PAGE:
After plucking the seeds, washing and sorting and boiling and roasting and stirring, I can say with 100% certainty, that sunflowers are best enjoyed in flower form. If however, the seeds are half as good as they are time consuming to process, they'll taste like summertime in a shell. Which sounds just about right... and we'll have enough to help remind us of summer, well into the winter months.

Tuesday, September 6, 2016


Today has been difficult.

Not for them, they were filled with that nervous excitement that goes with the first day of school. The two little ones were pure joy, while the oldest of the bunch shared a rare glimpse of worry. Would he get into his locker? What should he take to each class? Where would he meet his teammates for the game? By next week, this will all be easy, but today we shared our nervous excitement.

Like always, we brought out the chalkboard for each to write their name and grade. Taking care to write their name neatly, I hope they can feel the tradition and the history of the small board, worn smooth by so many hands. Theirs and many more before them.

Donning new shoes and something special to wear, they picked up their back packs and headed out into the world. Gavin is in 7th grade this year and growing taller and wiser by the moment. The wisdom is often genuine, only sometimes invented for someone's benefit. He's not a little boy anymore. He's tall and strong and has his own ideas. He is sweet and kind (but not too kind) and ready to have great fun. I think he'll do great things along the way, but there is no sense telling a 12 year old such foolishness.

Benett is in 2nd grade. He is such a practical little person. He wants so much to be autonomous, to do his own thing. I want to let him and hold him back all at the same time. Autumn and the first day of school is like that for me. I want them to go on and up, but I don't. I want them to stay like they are, because they're just perfect.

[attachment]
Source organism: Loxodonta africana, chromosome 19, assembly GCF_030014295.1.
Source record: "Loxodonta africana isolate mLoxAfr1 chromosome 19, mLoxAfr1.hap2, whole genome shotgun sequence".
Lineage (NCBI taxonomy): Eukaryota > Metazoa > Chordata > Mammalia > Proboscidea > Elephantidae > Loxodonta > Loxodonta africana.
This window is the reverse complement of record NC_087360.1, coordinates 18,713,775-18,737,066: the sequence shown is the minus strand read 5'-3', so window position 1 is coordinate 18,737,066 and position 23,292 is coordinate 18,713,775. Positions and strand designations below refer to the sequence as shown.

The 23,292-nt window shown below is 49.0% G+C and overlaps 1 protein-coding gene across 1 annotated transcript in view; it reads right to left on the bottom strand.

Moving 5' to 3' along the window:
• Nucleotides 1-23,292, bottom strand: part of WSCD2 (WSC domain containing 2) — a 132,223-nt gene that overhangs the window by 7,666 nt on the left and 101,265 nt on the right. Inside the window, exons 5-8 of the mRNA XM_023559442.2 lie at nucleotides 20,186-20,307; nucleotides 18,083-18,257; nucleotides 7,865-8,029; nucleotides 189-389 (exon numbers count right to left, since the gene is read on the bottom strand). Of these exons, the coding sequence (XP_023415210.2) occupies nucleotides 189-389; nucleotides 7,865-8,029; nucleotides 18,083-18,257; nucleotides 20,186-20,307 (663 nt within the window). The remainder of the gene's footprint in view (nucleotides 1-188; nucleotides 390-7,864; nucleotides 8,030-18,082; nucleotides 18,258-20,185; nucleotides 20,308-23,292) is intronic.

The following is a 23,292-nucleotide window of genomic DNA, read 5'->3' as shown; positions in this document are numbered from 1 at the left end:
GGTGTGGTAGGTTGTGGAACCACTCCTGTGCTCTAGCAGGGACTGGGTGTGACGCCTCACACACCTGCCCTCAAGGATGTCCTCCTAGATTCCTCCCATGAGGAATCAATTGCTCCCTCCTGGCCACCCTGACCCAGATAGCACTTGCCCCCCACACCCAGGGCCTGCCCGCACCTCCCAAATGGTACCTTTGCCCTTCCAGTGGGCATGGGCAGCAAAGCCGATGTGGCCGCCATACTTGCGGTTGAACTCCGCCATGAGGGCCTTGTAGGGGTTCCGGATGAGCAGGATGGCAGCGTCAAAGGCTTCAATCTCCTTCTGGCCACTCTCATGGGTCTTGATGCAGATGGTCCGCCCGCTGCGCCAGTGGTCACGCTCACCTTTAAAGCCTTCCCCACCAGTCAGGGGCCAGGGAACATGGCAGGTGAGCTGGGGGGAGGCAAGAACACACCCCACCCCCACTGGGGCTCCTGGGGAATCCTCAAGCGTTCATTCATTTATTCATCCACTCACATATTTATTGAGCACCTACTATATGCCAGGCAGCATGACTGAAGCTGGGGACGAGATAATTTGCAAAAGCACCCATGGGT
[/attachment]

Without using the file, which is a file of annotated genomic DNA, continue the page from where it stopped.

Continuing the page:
Benett's whit and personality is so much fun. So innocent but sharp and dry and perfectly hilarious. I hope people continue gravitate towards him for those reasons.

And then there is Ellie. She is never too far behind Benett. I suppose that has been true from the very start. Close in proximity, but never the same she is her own person. I love her joy and spirit. She makes my heart happy.

She will be just fine, but I think I worry most about her. Maybe it's because she's the youngest... maybe it's because she's my little girl... maybe it's because she is so trusting and wants to take care of everyone else. She told me last year that she wanted to be a teacher when she grew up. I think she would make an excellent one.

I hope all of them let their dreams take them as far as they can imagine. And that's the difficult thing about being a parent. We prepare them to go off and do these great things, all the while waiting and wishing for just a few more moments with them.

So as difficult as it is today, we sent them off. Their hearts full and their minds ready to learn, hoping to get them back having given as much love as they received.

Friday, July 8, 2016


I've never met a little girl who loves to ride on a swing, like our little Ellie. So when we gave the big tree in our front yard a trim, we spotted a branch perfectly suited for a rope swing.

Last night, when the boys were off doing their own things, Ellie and I went to install her newest happy place. The smile on her face seemed to be permanent. As was the tenacity involved in getting onto the disk. She was adamant that she was going to do it all by herself. Each time her palms got more red and sore... but none of that mattered. Ellie was going to swing, getting as much air as she possibly could. All by herself, but with her personal audience close.

I love that spirit of hers. When she sets her mind to something, she's so focused. She won't be satisfied with herself until she can do it on her own terms. She's strong and has this force about her that is firm but sweet. It's what makes Ellie, Ellie.

So now she swings. Each and every chance she has, as high as she wants and all on her own. And as it turns out, her happy place happens to be mine as well.

Monday, February 29, 2016


Today Monte had the opportunity to listen to the Dalai Lama speak. What a great experience to be in the presence of such a compassionate and spiritual being. The topic sounded interesting, as Monte described it, but I was more interested in how the Dalai Lama practiced his compassion and love for humankind. It was evident in the simplest gestures and his interpersonal interactions with the others in the chapel.

Being in the presence of someone who is capable of emanating such a deep love, in that kind of way, sounds very intimidating.

We are all on this journey, traveling a path which is exclusively our own... it's uncomfortable for me to think about this one precious life and be fully open and aware of God's purpose for me. What that means for how I spend each moment of each day, and what that means for my little people is a heavy thing.

The weight of that importance is stifling.

Parents always wonder if we're getting it right... maybe more accurately, we're convinced we are getting everything all wrong. I am anyway. I spend so much time second-guessing myself and wondering how I can be a better mom... or just better in general, for my little people.